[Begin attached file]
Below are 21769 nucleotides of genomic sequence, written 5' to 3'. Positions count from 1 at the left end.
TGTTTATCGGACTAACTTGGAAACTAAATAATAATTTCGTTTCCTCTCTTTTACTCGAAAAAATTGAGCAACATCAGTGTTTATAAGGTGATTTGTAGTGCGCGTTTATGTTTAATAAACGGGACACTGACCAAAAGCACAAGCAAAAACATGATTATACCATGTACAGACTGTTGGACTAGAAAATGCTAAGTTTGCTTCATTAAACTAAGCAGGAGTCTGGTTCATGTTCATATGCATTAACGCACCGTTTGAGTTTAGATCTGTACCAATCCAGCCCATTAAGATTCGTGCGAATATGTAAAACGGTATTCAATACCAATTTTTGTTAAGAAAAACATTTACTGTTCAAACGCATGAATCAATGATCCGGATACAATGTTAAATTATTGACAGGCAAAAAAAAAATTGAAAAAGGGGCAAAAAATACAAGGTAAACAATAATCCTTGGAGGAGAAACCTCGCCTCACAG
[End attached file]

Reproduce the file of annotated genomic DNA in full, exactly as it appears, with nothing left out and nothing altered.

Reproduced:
Below are 21769 nucleotides of genomic sequence, written 5' to 3'. Positions count from 1 at the left end.
TGTTTATCGGACTAACTTGGAAACTAAATAATAATTTCGTTTCCTCTCTTTTACTCGAAAAAATTGAGCAACATCAGTGTTTATAAGGTGATTTGTAGTGCGCGTTTATGTTTAATAAACGGGACACTGACCAAAAGCACAAGCAAAAACATGATTATACCATGTACAGACTGTTGGACTAGAAAATGCTAAGTTTGCTTCATTAAACTAAGCAGGAGTCTGGTTCATGTTCATATGCATTAACGCACCGTTTGAGTTTAGATCTGTACCAATCCAGCCCATTAAGATTCGTGCGAATATGTAAAACGGTATTCAATACCAATTTTTGTTAAGAAAAACATTTACTGTTCAAACGCATGAATCAATGATCCGGATACAATGTTAAATTATTGACAGGCAAAAAAAAAATTGAAAAAGGGGCAAAAAATACAAGGTAAACAATAATCCTTGGAGGAGAAACCTCGCCTCACAG